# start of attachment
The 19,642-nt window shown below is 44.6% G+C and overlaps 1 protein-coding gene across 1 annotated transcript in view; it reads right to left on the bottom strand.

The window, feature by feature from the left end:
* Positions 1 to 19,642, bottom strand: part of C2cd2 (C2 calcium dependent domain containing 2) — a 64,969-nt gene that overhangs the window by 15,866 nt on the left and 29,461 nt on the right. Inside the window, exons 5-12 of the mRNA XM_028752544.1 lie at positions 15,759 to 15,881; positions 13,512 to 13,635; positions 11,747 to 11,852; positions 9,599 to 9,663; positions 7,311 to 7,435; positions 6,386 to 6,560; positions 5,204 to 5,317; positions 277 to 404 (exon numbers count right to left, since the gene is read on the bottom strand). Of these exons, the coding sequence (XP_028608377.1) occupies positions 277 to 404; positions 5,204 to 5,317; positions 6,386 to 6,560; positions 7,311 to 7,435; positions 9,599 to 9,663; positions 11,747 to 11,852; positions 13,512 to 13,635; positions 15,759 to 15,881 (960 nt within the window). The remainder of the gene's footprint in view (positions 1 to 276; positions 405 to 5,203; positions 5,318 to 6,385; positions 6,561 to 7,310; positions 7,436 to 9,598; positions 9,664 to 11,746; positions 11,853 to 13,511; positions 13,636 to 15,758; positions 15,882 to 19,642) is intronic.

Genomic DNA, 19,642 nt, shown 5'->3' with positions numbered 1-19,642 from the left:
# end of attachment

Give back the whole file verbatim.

The 19,642-nt window shown below is 44.6% G+C and overlaps 1 protein-coding gene across 1 annotated transcript in view; it reads right to left on the bottom strand.

The window, feature by feature from the left end:
* Positions 1 to 19,642, bottom strand: part of C2cd2 (C2 calcium dependent domain containing 2) — a 64,969-nt gene that overhangs the window by 15,866 nt on the left and 29,461 nt on the right. Inside the window, exons 5-12 of the mRNA XM_028752544.1 lie at positions 15,759 to 15,881; positions 13,512 to 13,635; positions 11,747 to 11,852; positions 9,599 to 9,663; positions 7,311 to 7,435; positions 6,386 to 6,560; positions 5,204 to 5,317; positions 277 to 404 (exon numbers count right to left, since the gene is read on the bottom strand). Of these exons, the coding sequence (XP_028608377.1) occupies positions 277 to 404; positions 5,204 to 5,317; positions 6,386 to 6,560; positions 7,311 to 7,435; positions 9,599 to 9,663; positions 11,747 to 11,852; positions 13,512 to 13,635; positions 15,759 to 15,881 (960 nt within the window). The remainder of the gene's footprint in view (positions 1 to 276; positions 405 to 5,203; positions 5,318 to 6,385; positions 6,561 to 7,310; positions 7,436 to 9,598; positions 9,664 to 11,746; positions 11,853 to 13,511; positions 13,636 to 15,758; positions 15,882 to 19,642) is intronic.

Genomic DNA, 19,642 nt, shown 5'->3' with positions numbered 1-19,642 from the left: